After meeting with Senate Republicans on Friday, President Barack Obama spoke with House Speaker John Boehner, R-Ohio, by telephone. Both sides have agreed to “keep talking” about how to end the government shutdown and increase the debt ceiling.
White House Press Secretary Jay Carney announced the verbal agreement between Obama and Boehner in a press briefing following the president's meeting with the Senate GOP leadership.
“The president believes that in his meeting [with Republicans yesterday and today] there have been constructive talks,” Carney said.
Carney said there has been indication on the part of Republicans to “remove default as a weapon,” that Obama welcomes this “constructive approach” and hopes an agreement can be reached.
“We think Republican leaders are looking for a way to extend the debt ceiling and fund the government,” Carney said. “They just need to continue talking. The president’s view is that there is no reason (...) Republicans would insist on shutting the government down.”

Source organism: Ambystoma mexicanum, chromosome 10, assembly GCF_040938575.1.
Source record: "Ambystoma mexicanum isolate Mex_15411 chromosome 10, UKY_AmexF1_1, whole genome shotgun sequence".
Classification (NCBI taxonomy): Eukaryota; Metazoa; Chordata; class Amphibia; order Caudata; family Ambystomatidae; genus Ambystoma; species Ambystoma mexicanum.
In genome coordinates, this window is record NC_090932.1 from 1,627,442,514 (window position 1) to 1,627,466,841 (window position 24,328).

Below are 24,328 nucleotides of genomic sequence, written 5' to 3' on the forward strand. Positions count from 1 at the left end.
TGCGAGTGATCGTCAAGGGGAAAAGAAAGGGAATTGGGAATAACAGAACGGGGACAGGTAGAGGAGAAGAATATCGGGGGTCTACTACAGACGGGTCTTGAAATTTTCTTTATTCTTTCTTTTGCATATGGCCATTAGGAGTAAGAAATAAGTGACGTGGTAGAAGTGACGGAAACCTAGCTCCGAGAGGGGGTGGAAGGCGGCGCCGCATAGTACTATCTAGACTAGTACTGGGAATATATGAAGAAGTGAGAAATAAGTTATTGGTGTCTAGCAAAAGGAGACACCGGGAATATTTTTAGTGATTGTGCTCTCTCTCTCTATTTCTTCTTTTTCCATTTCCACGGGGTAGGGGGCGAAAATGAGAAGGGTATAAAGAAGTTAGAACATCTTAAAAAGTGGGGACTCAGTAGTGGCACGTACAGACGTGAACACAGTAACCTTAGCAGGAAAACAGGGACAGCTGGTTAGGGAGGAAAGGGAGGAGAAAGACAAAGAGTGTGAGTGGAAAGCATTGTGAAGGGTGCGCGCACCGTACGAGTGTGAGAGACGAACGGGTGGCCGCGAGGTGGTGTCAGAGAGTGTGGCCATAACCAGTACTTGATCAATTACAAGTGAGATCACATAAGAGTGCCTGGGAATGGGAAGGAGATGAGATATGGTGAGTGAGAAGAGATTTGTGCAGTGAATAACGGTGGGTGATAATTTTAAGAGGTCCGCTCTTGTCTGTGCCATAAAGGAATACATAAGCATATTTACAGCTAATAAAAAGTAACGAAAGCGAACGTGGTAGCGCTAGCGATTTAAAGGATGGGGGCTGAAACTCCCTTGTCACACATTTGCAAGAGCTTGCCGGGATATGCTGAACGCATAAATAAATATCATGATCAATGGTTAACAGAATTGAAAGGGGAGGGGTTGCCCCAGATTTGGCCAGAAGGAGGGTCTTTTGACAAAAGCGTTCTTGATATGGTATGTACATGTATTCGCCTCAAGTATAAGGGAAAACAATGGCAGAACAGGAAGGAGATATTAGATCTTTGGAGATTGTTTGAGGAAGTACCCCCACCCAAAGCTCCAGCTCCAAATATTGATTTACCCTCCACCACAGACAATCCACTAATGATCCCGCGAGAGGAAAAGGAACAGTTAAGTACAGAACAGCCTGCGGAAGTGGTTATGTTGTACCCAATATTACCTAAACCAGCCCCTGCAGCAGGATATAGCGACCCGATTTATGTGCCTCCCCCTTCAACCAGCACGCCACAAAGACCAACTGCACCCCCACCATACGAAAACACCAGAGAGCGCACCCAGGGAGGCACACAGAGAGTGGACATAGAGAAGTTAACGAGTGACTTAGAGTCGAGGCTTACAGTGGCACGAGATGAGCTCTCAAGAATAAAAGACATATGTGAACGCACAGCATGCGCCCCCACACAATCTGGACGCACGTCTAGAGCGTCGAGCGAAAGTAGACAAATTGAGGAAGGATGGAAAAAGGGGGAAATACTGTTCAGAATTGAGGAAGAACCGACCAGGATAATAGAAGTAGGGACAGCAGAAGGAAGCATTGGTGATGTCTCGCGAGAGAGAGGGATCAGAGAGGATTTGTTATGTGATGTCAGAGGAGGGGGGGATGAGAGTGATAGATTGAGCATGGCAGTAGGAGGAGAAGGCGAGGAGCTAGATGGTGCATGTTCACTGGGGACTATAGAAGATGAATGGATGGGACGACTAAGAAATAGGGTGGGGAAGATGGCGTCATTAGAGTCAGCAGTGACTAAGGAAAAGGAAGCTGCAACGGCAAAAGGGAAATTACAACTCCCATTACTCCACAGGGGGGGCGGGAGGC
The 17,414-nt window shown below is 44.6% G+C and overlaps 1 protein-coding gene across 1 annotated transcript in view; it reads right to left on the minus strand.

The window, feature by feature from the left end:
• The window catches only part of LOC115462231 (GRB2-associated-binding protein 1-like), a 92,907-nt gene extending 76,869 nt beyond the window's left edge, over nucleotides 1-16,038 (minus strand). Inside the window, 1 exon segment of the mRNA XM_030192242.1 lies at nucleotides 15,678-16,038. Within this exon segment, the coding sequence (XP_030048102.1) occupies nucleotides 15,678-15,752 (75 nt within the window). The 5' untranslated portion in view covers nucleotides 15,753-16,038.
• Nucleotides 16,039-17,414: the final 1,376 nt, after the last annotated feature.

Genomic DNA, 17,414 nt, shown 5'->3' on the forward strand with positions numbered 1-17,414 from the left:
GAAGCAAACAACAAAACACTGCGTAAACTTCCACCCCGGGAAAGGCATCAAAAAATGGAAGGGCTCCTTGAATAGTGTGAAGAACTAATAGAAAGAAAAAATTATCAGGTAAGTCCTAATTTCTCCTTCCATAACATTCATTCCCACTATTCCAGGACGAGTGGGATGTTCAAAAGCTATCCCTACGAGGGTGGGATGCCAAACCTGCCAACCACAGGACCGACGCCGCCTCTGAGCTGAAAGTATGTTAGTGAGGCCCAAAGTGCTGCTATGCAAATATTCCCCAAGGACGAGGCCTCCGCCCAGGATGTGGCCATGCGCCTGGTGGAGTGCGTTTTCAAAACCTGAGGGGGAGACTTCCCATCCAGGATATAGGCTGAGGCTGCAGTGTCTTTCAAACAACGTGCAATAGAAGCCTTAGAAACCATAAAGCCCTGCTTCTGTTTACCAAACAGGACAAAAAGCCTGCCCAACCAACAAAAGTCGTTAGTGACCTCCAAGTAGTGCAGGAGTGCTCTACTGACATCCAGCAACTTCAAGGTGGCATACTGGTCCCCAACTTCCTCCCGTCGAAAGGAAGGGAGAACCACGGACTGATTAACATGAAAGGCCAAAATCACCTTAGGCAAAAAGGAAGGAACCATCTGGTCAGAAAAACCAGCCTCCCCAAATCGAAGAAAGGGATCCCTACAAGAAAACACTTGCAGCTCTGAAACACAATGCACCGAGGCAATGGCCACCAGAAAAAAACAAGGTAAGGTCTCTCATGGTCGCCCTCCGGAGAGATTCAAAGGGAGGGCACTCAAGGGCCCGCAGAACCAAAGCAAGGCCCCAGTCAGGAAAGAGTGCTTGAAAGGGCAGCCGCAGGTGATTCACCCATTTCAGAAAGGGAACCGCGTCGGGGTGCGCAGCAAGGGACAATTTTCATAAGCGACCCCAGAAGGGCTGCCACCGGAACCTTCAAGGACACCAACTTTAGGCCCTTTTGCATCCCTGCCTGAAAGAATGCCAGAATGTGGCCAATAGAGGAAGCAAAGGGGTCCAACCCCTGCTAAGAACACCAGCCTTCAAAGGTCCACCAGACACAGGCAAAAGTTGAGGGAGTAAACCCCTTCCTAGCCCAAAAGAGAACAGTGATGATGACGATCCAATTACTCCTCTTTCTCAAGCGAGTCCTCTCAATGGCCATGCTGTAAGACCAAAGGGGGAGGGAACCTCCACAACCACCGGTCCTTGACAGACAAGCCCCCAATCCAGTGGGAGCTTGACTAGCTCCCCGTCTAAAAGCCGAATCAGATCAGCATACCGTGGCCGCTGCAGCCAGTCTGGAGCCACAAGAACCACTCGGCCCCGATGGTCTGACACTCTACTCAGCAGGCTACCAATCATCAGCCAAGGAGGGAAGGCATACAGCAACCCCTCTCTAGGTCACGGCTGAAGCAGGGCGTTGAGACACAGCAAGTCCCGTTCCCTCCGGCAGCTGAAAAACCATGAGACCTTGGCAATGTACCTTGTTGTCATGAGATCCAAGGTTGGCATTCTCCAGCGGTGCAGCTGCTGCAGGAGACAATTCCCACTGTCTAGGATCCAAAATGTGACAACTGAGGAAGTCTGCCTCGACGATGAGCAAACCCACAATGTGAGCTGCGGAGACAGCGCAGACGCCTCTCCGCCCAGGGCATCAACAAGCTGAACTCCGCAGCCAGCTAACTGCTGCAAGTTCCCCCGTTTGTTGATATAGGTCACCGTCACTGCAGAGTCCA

The country is six days away from breaching the Oct. 17 debt limit deadline, when the government’s borrowing authority needs to be extended so it can pay its bills.
But Obama has a number of concerns with the proposal coming from Republicans, the press secretary said. But there are also areas where the president thinks there can be consensus. One of those concerns is tying the extension of the debt ceiling for only six weeks to budget negotiations.
“Republicans ought to remove the threat of default as leverage in budget negotiations,” the press secretary said of the president's approach.
Some Senate Republicans left the White House Friday with optimism there will be a deal at some point -- but they don’t know what shape such a deal would take.